UPDATE 2018 - FISHING WITH TONY AT GONE FISHIN' IN THE SUNNY LOT ET GARONNE
My view on fishing can be summed up by the grandfather in “Wild Swans: Three Daughters of China” (by Jung Chang) when he says “Not for the fish do I go fishing”. The sense of that is that you don’t need to catch fish to enjoy the experience, because there is always a lot going on around you.
The lake at Gone Fishin’ is one of those places – but with the added bonus that you WILL catch fish! You’ll see kingfishers, pond skaters by the thousand, dragonflies in all colours, shapes and sizes, ducks, coots, a pair of hares and even – on my last morning – a coypu nonchalantly swimming past, not 6 feet away. And all that before I get to the fishing!
Take a walk round the lake in early morning, or at dusk, and you will appreciate just how many fish there are. From the dimples of small fish on the surface through to large carp leaping out and belly flopping back in to the water, and in between those two extremes the starbursts of small fish leaping away as predators (probably black bass) attack them. Probably my favourite sight, though, was when several carp poked their heads more or less vertically out of the water, choreographed as if to make a picture of a Cornish stargazey pie (Google it to see what I mean!). And if you tread carefully you’ll see a few carp rooting around in the margins, slurping up morsels of food. Magical!
So, how did my fishing go? Well, I only fished short sessions, mainly early and late, and managed to catch 19.5 carp (I will explain shortly). The only time I didn’t hook a fish was when I tried lure fishing for black bass. I’d never caught one before – and I still haven’t! My research told me that fishing an imitation floating frog was a good summer bait for bass so I bought one to bring along. It really did a fine impression of the live amphibian as I jerked it back across the surface, its legs flexing gracefully like the real McCoy. I really thought it demanded, nay shouted for, attention, but sadly the black bass thought otherwise.
In 5 other sessions I caught 5, 6, 3, 1 and 4 carp by both straight legering and waggler fishing. The best weighed 5.1kg (11lb 4oz) and they were all in fine condition – fit enough to pull my string! I only fished 3 spots – both picnic table spots and where the steps and red sign are along the roadside bank. Hemp and corn on the waggler produced fish, but mainly the smaller ones (2 to 5lb). The bigger fish fell to hair rigged boilies and carp pellets. If I were to fish again I think I would concentrate on the red sign swim – there were plenty of carp about, because of the tree cover, I think. So there you have it – 19 carp.
But what about the half a carp, you may ask? When we first arrived Alan and Jen said the carp were very lively and a few people had had their rods pulled in. Cockily, and supremely full of confidence, I proclaimed that that had never happened to me and that I had a fool proof system attached to my fishing chair – never let me down, I said. And that was how it was during the week – the rod end would whack round before I casually picked up the rod to play and land my fish. Then on Friday morning the front part of my system broke. No problem, I thought, as I went for my final two hours fishing in the afternoon. I was waggler fishing and just held the rod all the time – for an hour and quarter without any indication of interest from a fish. Inevitably, I decided to make a change to my set-up and put the rod down just for a second while I sorted out the stuff to change. Whoosh! The rod was pulled straight in to the water. I was about to jump in after it, but realised I had my phone in my pocket. My most serious concern was how to explain the situation to Alan and Jen! That carp took the mickey out of me mercilessly. It zoomed to all three corners of the lake, before deciding to cruise slowly past in front of me, rod in tow, from right to left and back again – and several times!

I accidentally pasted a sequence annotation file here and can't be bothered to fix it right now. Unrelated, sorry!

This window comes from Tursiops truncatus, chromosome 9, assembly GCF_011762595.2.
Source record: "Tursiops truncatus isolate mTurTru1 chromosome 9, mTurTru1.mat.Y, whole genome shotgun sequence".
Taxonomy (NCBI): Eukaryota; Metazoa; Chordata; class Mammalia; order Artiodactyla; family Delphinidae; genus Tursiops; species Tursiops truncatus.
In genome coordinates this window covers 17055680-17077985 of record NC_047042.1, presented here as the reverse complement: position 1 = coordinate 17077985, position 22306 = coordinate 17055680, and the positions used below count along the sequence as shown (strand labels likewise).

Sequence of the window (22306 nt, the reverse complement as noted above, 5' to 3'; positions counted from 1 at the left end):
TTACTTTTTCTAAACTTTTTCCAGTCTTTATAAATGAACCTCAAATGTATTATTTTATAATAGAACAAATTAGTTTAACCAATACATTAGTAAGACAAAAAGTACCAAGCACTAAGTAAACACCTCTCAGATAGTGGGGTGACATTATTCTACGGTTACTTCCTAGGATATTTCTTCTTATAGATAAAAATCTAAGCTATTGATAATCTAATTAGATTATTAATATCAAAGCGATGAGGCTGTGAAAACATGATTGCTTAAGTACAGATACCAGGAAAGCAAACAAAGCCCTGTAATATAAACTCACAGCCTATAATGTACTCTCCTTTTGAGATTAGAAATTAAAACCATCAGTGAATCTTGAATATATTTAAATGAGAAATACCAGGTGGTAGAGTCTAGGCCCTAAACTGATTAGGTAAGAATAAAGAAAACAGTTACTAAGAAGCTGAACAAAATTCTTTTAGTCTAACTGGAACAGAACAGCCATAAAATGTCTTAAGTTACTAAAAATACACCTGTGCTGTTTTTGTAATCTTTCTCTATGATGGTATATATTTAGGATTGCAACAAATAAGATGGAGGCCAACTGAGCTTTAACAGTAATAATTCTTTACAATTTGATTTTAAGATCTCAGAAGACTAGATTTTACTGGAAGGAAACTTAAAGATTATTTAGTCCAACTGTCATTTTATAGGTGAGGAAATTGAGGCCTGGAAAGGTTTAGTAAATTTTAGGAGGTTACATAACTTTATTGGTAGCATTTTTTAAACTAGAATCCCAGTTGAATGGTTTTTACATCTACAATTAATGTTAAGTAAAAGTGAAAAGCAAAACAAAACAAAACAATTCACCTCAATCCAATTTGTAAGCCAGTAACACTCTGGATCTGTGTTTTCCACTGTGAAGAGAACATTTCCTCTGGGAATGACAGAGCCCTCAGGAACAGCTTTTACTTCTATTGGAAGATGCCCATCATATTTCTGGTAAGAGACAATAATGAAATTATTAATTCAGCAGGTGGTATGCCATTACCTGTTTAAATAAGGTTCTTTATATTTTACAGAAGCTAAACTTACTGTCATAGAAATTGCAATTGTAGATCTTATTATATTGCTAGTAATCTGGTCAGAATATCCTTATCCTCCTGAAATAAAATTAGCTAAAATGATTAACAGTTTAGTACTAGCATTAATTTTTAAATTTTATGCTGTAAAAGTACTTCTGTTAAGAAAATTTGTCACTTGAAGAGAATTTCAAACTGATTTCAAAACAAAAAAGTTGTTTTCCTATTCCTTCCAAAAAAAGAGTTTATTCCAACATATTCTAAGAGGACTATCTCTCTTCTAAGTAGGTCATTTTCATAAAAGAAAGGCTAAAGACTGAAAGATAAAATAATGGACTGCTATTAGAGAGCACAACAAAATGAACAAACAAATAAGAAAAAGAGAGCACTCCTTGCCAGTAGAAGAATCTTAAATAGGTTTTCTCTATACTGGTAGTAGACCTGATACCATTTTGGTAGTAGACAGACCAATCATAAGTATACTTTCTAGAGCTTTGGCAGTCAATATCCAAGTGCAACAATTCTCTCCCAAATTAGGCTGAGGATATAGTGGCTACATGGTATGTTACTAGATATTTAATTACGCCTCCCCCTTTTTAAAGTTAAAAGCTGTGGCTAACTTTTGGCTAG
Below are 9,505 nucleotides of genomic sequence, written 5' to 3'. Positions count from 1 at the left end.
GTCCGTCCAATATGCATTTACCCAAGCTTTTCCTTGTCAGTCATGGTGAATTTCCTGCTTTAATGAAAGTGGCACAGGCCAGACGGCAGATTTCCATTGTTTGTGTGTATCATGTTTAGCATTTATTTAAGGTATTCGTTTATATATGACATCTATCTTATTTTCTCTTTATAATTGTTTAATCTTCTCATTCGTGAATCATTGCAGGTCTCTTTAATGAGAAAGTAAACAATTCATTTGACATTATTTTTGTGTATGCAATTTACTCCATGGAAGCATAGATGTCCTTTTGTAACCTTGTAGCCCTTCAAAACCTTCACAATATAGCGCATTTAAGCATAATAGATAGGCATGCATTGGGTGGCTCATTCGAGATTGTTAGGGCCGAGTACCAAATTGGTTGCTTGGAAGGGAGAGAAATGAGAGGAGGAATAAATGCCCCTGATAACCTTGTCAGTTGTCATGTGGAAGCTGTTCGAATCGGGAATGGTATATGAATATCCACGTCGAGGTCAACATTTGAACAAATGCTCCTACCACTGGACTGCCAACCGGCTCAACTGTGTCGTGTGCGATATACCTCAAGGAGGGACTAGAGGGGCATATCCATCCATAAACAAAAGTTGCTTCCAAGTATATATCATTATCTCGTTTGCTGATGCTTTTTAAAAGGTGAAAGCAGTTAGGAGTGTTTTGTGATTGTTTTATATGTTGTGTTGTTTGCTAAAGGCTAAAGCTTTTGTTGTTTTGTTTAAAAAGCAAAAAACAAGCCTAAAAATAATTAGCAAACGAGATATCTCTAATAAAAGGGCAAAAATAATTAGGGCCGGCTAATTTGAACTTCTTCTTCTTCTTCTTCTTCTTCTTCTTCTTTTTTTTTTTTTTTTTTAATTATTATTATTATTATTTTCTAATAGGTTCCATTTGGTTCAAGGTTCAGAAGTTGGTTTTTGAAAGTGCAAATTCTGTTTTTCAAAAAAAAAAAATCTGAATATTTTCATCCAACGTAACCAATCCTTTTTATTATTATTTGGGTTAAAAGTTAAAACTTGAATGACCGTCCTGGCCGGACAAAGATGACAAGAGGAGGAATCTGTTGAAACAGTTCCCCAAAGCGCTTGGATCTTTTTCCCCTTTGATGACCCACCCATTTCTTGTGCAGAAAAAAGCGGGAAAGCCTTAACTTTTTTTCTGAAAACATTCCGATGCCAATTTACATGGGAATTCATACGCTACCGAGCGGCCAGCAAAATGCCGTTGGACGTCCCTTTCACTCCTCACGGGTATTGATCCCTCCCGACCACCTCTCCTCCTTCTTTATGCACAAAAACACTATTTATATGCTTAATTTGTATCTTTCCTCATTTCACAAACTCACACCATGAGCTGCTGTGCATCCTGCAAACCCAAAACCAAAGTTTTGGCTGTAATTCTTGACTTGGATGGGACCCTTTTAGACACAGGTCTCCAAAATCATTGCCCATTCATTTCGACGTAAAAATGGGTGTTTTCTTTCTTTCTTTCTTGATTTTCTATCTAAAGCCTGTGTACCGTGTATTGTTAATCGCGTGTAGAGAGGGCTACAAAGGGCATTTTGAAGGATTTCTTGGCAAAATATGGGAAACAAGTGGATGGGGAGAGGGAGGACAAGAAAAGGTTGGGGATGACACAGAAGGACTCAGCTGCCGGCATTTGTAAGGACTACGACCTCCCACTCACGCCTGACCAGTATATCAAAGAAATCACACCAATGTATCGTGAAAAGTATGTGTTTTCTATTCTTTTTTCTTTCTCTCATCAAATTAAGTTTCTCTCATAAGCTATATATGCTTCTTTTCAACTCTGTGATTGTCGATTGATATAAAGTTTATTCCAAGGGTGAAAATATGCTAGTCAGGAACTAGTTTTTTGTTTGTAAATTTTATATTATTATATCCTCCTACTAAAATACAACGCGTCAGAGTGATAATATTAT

Eventually it seemed to settle near the left corner and only 20 yards from the bank. So I started to change in to my swimming shorts and, just at the most revealing moment, my wife walked up and demanded to know why I was in flagrante delicto!! Nevertheless, I slid serpent-like into the water near the rod, skilfully putting my right leg through a loop of tree root. Once extricated, I slowly – stealthily – swam towards the static rod. Six inches away and the carp knew I was there – the rod butt moved about a foot before shooting off at high speed across the lake. That was enough for the night – or at least it was when I finally got back up the bank!
All’s well that ends well, though. The next morning I got the rod back by snagging it by casting a lead weight over it and, after three attempts, got it in to the bank. Everything was intact, including the hook, so the carp was safe and happy. I was happy – I’d got my gear back (and I’m claiming half a carp!). My wife, Jacky, was happy because she could tell all her friends back home. Alan and Jen were happy because they could reinforce their tale of caution to the next guests, but mainly because they seemed to find it amusing, for some reason!